From Longman Dictionary of Contemporary Englishblow up phrasal verb1 DESTROYEXPLODEto destroy something, or to be destroyed, by an explosion The plane blew up in midair.blow something ↔ up Rebels attempted to blow up the bridge.2 TTCAIR blow something ↔ up to fill something with air or gas Can you blow up this balloon? We’ll blow the tyres up.3 IMPORTANTDANGEROUSif a situation, argument etc blows up, it suddenly becomes important or dangerous A crisis had blown up over the peace talks.4 TCP blow something ↔ up if you blow up a photograph, you make it larger SYN enlarge5 ANGRY informal to become very angry with someone Jenny’s father blew up when she didn’t come home last night. at I was surprised at the way he blew up at Hardy. 6 DNWEATHERif bad weather blows up, it suddenly arrives It looks as if there’s a storm blowing up.7 blow up in somebody’s face if something you have done or planned to do blows up in your face, it suddenly goes wrong One of his deals had just blown up in his face. → blow→ See Verb table
Examples from the Corpusblow up• Some problem had blown up and the Prime Minister wanted to see me.• We also used it to blow up bunkers and similar things.• He blew up five city blocks, of course.• A brisk wind was blowing up from the Tail of the Bank.• And when that song blew up, I was shocked.• A bomb blew up near his truck.• The gunners had to blow up some of their own artillery pieces to keep them from being turned on themselves.• At 0400 she blew up with the loss of fifty-seven of the precious tanks and ten of the even more precious Hurricanes.blow up ... balloon• But there are two ways of blowing up a balloon.• There was a game where you blew up balloons and sat on them.• Work quickly or keep the cutting material in a plastic bag blown up like a balloon and sealed.• Tell the students to blow up the balloon and then tape the straw to the balloon.• You look like you have blown up like a balloon and you feel that you are a complete dieting failure.blow at• Both cars blew up at Aintree, but the start money saw us through.• Privately, Diamandopoulos, as mercurial as he is erudite, is said to have blown up at critics.• She simply blew up at him.• Well, she blew up at me last Saturday for no reason.blow up in somebody’s face• It was kind of funny watching the presentation blow up in Harry's face.• Kristin knew that if anyone found out, the whole thing could blow up in her face.• But I also fear that this encryption stuff is so powerful it could blow up in my face.• Having opted for a formation that he thought would beat Leicester, David O Leary saw it blow up in his face.• Liable blow up in their faces.• Not only could be, but would be, and the whole thing would blow up in my face.• Nothing of its kind had ever been done before, and it could have blown up in his face.• When the clothes iron blows up in your face.• Auditors some-times miss big potential problems that blow up in the face of bondholders.blow-upˈblow-up noun 1 [countable]TCP a photograph, or part of a photograph, that has been made larger2 [countable usually singular] American EnglishANGRY a sudden big argument or disagreement → blow up at blow1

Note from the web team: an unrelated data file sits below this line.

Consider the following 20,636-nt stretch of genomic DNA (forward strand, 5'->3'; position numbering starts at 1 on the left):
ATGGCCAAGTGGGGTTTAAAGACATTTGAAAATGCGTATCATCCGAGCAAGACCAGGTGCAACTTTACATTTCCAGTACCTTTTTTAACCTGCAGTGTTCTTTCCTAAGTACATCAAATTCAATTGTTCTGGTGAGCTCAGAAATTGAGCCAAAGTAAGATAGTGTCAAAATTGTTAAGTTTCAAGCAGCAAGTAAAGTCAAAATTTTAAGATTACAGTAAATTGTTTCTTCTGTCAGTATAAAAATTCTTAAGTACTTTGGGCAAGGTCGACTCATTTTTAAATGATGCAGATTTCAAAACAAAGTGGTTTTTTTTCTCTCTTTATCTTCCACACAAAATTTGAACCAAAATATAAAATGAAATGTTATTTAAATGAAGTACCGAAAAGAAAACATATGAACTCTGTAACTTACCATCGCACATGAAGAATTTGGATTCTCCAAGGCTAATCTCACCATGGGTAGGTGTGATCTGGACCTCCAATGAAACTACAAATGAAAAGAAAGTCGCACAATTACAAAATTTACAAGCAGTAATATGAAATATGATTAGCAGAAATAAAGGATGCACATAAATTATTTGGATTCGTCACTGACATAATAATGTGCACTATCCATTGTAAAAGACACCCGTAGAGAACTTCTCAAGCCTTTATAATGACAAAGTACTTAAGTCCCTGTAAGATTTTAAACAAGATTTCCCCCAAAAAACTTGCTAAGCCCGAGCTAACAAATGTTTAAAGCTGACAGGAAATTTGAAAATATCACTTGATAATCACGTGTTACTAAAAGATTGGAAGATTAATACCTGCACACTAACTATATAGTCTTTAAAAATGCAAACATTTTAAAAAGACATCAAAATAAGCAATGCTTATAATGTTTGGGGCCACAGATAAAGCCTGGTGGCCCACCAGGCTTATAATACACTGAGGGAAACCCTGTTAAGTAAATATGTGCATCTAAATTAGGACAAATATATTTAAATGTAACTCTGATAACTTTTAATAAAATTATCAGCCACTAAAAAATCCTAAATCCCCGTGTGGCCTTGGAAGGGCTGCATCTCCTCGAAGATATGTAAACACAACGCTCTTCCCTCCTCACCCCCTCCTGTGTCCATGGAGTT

Examples from the Corpusblow-up• Mr O'Sullivan filled an enormous cavity completely painlessly, while a video screen showed a blow-up of the tooth being worked on.• It is possible to find safe harbor but nearly impossible to do so without a few blow-ups.• Few of us are comfortable with confrontations because they frequently lead to full-fledged blow-ups.• Walls are covered with grainy blow-ups of sleek-jawed Latin athletes.• Kirov had used his services before, to produce false papers, touch up prints or produce blow-ups from microfilm.• It was a job of the utmost precision, and even a large-scale blow-up might not reveal that it was not genuine.• But a day after the blow-up, the committee assigned to seek a compromise won a three-month reprieve.